Tag Archives: Budgeting for Kids

The Truth Hurts…. Waitress and Maid No More

Dr Kevin Leman, a family psychologist whose writing I have enjoyed, asks parents to consider “Are you running a house or a hotel?”  When your kid drops a towel on the floor, does the maid pick it up?  Does the front desk provide convenient reminders to pack backpacks, and remember library books?  Is there express laundry service when too many socks have been abandoned under the bed instead of making the journey to the laundry chute?

Ouch.

Not only does my daughter get tired of me telling her to do things, I get tired of listening to myself!

Enter the chore chart.  We have tried various systems but perhaps never really thought through what outcome we were trying to achieve.  I would like to improve her independence, reduce my nagging, and give her more experiences with money.

We settled on 6 basic items to do every day, and an opportunity to earn up to $5.00 a week.  This money can be used for her personal church contributions, earrings at Claire’s, apps for iPad, and the like.  I hope this experience can provide a foundation for the bigger “wants” that await in middle school… iPhones, Ugg boots, Vera Bradley backpacks.  Mom and Dad definitely live by a budget and when we make a luxury purchase we see what kind of a bite it takes out of our fun money.

We printed a chart off that she can maintain, and she will be paid on Saturdays when we close out our budget week.  We shall see how it goes… day 1 was fantastic and quite refreshing for me!

What experiences have you had with getting your children to contribute to the work of running the household?

Advertisements

Teaching Kids about Money – Vacation!

It's going to be hard to top our trip to Santa Fe...

It’s going to be hard to top our trip to Santa Fe…

I admit it… we are usually already discussing our next vacation on the way home from a vacation.  This fall when I returned to work we found a new way to involve our daughter, age 8, in our budget process.  We decided to have her be able to observe the saving process for our next vacation.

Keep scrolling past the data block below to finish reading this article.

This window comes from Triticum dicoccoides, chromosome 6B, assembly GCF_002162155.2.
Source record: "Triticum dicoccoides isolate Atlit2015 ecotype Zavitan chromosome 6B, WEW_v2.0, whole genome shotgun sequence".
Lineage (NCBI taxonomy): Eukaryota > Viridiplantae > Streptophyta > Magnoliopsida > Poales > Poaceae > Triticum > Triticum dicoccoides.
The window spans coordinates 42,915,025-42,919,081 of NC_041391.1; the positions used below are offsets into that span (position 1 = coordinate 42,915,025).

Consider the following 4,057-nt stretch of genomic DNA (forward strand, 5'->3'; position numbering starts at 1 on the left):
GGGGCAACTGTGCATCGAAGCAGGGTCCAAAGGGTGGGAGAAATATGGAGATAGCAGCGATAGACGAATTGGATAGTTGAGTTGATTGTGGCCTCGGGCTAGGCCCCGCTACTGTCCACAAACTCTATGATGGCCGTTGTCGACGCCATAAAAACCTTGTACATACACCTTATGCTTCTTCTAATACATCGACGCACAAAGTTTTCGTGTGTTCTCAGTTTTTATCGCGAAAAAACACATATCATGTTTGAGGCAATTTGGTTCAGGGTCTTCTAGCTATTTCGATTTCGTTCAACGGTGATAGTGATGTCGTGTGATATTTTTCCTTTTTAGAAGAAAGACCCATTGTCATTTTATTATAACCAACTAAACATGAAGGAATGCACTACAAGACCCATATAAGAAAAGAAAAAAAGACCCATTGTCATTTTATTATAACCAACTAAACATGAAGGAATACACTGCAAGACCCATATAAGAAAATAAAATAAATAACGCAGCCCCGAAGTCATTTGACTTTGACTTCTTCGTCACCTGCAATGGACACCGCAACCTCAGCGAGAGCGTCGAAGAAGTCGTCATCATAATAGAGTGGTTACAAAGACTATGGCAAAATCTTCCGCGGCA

We use the money I earn from part-time work to fund various “wants” and my husband’s check does all the heavy lifting… insurance, retirement and college savings, taxes.   Grown-up stuff! When I get paid, we now convene the family around the glow of the MacBook and fire up our spreadsheet.  How much did mom earn?  How much of that can we deposit into the vacation fund?  It has been a great, simple way to see the process of making a plan for our money.

We stumbled into another teachable moment regarding money as a result.  My daughter was interested in an after school art class ($125.00 plus additional fees for only 5 one-hour sessions)!  Normally we budget way ahead for any special classes she might take in summer.  This one sprang up as a surprise.  We told her she could take the class, but that the next deposit to the vacation fund was going to be a lot LOT smaller.  She decided it wasn’t worth it.  Had the class been $40.00, I would have just written the check and carried on, but given the expense, it was the absolute truth that enrolling in the class would mean little to put towards our vacation fund in that pay period.

We don’t know where our next vacation will be just yet.  Usually we start planning in January after the holiday excitement fades and there is still a lot of winter to roll through.   The planning and imagining is all part of the fun!

Carnival Games – Teachable Moment

Roll Out The Barrel....

Roll Out The Barrel….

We have a tradition every year of celebrating Oktoberfest with friends at a local beer garden. With the festival comes the lure of … carnival games.  Doesn’t every parent look forward to an opportunity to bring home a betta fish in colored water, or a set of pink and purple stuffed horses?

This year we offered our daughter a choice … she could play the games as in years past, where Dad usually spent $10.00, or she could “bank” the $10.00 and use it for something that might have a higher fun quotient.   She chose to pass on the games, and have the $10.00 to spend later.  She was a trooper that night resisting the lure of knock-off inflatable M&M characters and pink dolphins.

Today an opportunity arose to take advantage of that $10.00.  She has really wanted to get a membership to an online game she enjoys called Animal Jam.  I reminded her of her fun money and she was over the moon to be able to get this membership, and still have a bit of money left over.

My money management lessons don’t always pan out as I hope, but this was a win-win for both of us!